On this day in 2001: Ireland's Six Nations fixtures cancelled due to foot and mouth outbreak
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On this day in 2001: Ireland's Six Nations fixtures cancelled due to foot and mouth outbreak

WHAT a difference 19 years makes, eh?

While Ronan O’Gara, Bertie Ahern and Bono have been swapped out for Johnny Sexton, Leo Varadkar and … older Bono, Ireland postponing Six Nations fixtures due to viral hysteria is something that apparently never changes.

2020’s coronavirus, meet 2001’s foot and mouth disease.

Like over the past couple of months, almost two decades ago the country was left on tenterhooks, perennially unsure of just what foot and mouth had in store for us all.

But while the coronavirus is currently threatening lives, foot and mouth was a threat to livelihoods.

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The disease had swept across the UK and livestock numbers were plummeting, both out of necessity and as a precaution. More than six million sheep and cattle were killed before the epidemic was halted.

Cattle lie in a field beside a roadway after being slaughtered in April 2001 during the foot and mouth outbreak

In the midst of all the livestock-acide, Ireland had won their opening two Six Nations games, and were discreetly eyeing up a Grand Slam - which would’ve been their first since 1948.

News of the disease, just as we're currently experiencing with coronavirus, was fed to the public like water through a rabbit’s sipper bottle.

Extra caution was being taken, particularly given the importance of agriculture to Ireland’s economy.

The Fianna Fail government, just as Fine Gael have done this week, advised sporting fixtures and mass gatherings across the country be shut down. But indecisiveness and a lack of information only served to hamper the patience of the public. Ireland’s fixture with Wales was off, then back on, then back off again. People were growing restless.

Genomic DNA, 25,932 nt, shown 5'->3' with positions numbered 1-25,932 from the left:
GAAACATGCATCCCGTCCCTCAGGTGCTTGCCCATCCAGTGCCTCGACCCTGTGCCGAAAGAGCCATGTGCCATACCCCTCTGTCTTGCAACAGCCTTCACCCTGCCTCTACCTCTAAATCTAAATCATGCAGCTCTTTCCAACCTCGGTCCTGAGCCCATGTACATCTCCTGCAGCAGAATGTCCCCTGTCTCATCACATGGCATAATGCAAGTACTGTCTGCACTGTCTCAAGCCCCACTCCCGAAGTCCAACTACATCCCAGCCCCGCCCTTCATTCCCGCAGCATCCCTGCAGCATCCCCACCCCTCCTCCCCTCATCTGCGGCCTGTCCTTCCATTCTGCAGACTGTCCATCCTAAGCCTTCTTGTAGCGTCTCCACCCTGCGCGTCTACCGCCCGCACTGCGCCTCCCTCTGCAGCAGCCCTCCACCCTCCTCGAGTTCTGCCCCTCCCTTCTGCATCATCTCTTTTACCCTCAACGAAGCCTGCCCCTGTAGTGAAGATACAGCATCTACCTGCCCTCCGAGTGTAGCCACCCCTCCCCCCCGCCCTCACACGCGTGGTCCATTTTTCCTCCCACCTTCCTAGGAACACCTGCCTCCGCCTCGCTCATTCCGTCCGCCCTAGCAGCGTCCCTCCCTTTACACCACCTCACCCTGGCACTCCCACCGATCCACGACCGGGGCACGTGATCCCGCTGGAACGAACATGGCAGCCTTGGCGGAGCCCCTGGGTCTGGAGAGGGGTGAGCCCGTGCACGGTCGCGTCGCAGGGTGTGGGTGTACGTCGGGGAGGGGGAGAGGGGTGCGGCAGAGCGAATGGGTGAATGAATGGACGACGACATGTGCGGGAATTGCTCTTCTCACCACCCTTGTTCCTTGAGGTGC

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22 September 2001; Brian O'Driscoll, Ireland, is tackled by John Leslie and James McLaren, Scotland. Scotland v Ireland, Six Nations Rugby Championship, Murrayfield, Edinburgh, Scotland. Picture Credit; Matt Browne / SPORTSFILE *EDI* (Photo by Sportsfile/Corbis/Sportsfile via Getty Images)

Further afield, in the UK, the general election was postponed, as was the Cheltenham Festival, so perhaps rescheduling a couple of rugby matches didn’t feel that out of the ordinary.

It was eventually decided that Ireland’s remaining three fixtures, against each of the home nations, would be played in the autumn - making 2001's tournament the longest Six Nations of all time.

No one will be able to prove whether it derailed Ireland’s campaign or not, but after the six-month break Warren Gatland’s Ireland were surprisingly and unceremoniously beaten by Scotland - only to win their remaining two matches - defeating eventual winners (and soon to be world champions) England in the final fixture.

Will we be able to use the fixture postponement excuse this year? I doubt it.